It has been a troubling year for China's policymakers as they face the diplomatic fall-out from the country's fast-expanding interests in Africa. Chinese oil workers have been taken hostage in Ethiopia and Nigeria, and opposition groups are now targeting Chinese firms in Sudan. Steven Spielberg's broadside against China's Sudan policy was just the latest reaction to Beijing's tangled web of African interests.
China's role as oil investor and arms supplier to Chad and Sudan came into focus this month as Sudanese-backed rebels nearly toppled Chadian President Idriss Deby's shaky regime in Ndjamena.
Last August, Deby broke diplomatic relations with Taiwan in favor of a more promising economic deal from Beijing and some protection from Sudan's regional meddling.
The Sudanese regime had wanted the rebels it armed and trained to take over in Chad and block the EU's imminent deployment of peacekeepers on Chad's border with Darfur. But Deby thwarted the plan with French military help and weapons from Libya. As European diplomats agonized over the prospect of their military mission being sidelined, Beijing stayed silent.
As Western states tried to help negotiate a settlement on Kenya's election battle, Beijing was silent again. Its sole official comment was an editorial in the People's Daily last Thursday, arguing that "Western-style democracy simply isn't suited to African conditions, but rather it carries with it the roots of disaster. The election crisis in Kenya is just one typical example."
Chinese Foreign Ministry spokesman Jiang Yu (
Beijing's proclamations of "non-interference" have given way to claims that it is using its influence for the good. That's difficult to sustain in Sudan, where Sudanese President Omer el-Bashir's regime has just sent its militias to burn down more towns in Darfur, but continues to obstruct and delay the deployment of a joint African Union (AU) and UN peacekeeping force. Even worse, there is a prospect of Sudan's peace deal breaking apart as Omer's regime blocks the demarcation of the north-south border through the country's oilfields and the promised referendum on the south's secession.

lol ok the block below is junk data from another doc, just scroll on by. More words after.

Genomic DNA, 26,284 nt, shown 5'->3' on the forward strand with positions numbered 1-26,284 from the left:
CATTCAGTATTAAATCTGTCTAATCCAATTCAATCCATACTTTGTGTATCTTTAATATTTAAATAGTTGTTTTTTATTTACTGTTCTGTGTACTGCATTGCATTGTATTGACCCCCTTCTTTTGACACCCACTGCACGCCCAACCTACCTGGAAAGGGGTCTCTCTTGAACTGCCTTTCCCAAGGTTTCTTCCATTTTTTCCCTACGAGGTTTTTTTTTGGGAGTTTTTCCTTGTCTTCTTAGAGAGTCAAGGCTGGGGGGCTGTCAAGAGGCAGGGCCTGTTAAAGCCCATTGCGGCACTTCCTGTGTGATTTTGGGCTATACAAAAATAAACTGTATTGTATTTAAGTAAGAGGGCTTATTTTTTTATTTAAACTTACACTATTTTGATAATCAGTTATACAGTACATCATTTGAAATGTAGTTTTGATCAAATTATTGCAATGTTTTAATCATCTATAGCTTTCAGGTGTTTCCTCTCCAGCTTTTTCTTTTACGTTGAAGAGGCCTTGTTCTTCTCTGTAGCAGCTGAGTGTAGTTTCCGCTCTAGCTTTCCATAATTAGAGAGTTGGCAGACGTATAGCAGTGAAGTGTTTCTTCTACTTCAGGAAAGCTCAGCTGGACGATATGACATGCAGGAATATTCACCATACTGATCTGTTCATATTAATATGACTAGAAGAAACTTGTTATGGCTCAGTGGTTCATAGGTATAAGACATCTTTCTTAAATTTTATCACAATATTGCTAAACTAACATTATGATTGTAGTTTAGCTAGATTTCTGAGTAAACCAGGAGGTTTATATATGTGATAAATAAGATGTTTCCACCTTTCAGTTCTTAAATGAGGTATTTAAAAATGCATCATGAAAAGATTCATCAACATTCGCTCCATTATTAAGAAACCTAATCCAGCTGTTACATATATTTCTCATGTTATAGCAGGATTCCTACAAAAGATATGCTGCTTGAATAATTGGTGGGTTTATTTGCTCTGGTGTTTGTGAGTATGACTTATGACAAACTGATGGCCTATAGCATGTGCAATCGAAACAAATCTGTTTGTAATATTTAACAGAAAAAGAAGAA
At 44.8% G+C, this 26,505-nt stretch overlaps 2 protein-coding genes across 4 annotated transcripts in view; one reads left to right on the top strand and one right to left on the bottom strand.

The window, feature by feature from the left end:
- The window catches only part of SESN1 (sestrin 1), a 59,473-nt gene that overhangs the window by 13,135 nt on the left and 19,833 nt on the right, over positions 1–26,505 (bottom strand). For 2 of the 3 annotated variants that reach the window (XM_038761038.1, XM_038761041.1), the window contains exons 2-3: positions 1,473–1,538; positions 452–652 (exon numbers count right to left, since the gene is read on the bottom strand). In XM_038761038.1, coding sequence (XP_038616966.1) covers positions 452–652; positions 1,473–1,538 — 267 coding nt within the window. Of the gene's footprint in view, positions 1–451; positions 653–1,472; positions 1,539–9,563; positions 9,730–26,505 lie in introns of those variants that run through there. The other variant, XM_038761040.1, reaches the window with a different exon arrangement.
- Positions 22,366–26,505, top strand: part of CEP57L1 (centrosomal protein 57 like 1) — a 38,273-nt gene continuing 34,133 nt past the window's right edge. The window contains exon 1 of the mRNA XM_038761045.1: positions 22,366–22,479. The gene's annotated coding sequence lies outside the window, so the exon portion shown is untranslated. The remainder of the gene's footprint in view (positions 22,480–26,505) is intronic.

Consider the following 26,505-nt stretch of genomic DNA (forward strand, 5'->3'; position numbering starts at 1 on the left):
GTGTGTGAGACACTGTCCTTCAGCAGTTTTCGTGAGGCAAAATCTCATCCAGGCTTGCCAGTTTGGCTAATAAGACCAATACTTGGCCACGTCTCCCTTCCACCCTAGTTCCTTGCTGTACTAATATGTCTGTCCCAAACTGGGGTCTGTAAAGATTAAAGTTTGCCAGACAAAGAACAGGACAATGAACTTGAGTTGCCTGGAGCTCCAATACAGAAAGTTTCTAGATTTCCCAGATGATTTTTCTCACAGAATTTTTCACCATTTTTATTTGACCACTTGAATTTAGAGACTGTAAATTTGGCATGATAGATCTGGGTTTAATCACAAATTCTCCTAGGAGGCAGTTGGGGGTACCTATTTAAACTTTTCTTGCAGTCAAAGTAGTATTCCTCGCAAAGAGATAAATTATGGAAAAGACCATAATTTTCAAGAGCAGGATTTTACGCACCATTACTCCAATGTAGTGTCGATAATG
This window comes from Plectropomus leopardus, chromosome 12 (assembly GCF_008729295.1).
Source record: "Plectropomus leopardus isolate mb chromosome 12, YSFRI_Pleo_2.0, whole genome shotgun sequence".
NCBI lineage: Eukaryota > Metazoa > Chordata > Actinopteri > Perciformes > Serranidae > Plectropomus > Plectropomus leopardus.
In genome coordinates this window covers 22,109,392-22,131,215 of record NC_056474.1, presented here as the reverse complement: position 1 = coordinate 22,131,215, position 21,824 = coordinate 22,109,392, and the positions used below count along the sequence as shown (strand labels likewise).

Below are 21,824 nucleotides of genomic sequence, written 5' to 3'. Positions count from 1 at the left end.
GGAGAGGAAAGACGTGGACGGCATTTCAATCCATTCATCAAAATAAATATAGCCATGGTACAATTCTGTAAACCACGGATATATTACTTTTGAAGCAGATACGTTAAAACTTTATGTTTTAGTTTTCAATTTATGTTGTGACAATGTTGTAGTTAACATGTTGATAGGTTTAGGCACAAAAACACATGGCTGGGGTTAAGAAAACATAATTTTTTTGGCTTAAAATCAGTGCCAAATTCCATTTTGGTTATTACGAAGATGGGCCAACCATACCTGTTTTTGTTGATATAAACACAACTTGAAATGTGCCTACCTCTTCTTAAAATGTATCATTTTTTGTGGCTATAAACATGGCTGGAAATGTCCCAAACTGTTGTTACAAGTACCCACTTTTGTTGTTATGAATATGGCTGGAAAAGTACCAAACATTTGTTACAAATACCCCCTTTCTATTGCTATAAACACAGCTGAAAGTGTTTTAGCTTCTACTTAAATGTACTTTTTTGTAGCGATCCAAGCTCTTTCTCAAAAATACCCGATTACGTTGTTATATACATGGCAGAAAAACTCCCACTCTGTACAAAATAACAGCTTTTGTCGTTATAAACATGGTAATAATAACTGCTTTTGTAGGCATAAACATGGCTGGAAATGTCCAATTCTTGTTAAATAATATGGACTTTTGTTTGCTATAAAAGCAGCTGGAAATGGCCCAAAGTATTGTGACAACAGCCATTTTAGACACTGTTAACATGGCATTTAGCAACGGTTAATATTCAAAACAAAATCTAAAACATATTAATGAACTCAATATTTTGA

Yet if China's influence on Khartoum seems to make little difference on the ground, the same can equally be said about the more overt Western pressure on Sudan. Russia, which also arms the Khartoum regime, doesn't even dignify its critics with a response.
European and US diplomats call their policy on Khartoum "constructive engagement." This means that they maintain intelligence cooperation with Sudan despite, or perhaps because of, its role as host to Osama bin Laden in the 1990s. Rolls-Royce and many other European companies have provided vital technology for Sudan's oil industry, although this doesn't come close to China's multi-billion investment.
Other Asian states, such as India and Malaysia, have big stakes in Sudanese oil, but have been better at dodging the opprobrium, as has Japan, which imports more Sudanese oil than China.
Beyond the ethical finger-pointing is a collective sin of omission -- Western and Asian states alike have failed to equip and train the type of effective peacekeeping force that could protect civilians in Darfur.
Beijing claims credit for persuading Omer to accept the UN/AU peacekeepers. But Beijing knows it will face more pressure in the run-up to the Olympics.
That's why Beijing's special ambassador to Africa, Liu Guijin (
That's a change of tack from his comments last year when asked about China's arms shipments to Sudan. He said: "If I am selling a knife, I cannot ensure that my client will not use the knife for murder."
Beijing may now tell us that it's taking much greater interest in how some of its clients wield their Chinese-made knives. Perhaps Spielberg should give Liu a call.
Patrick Smith is the editor of Africa Confidential.
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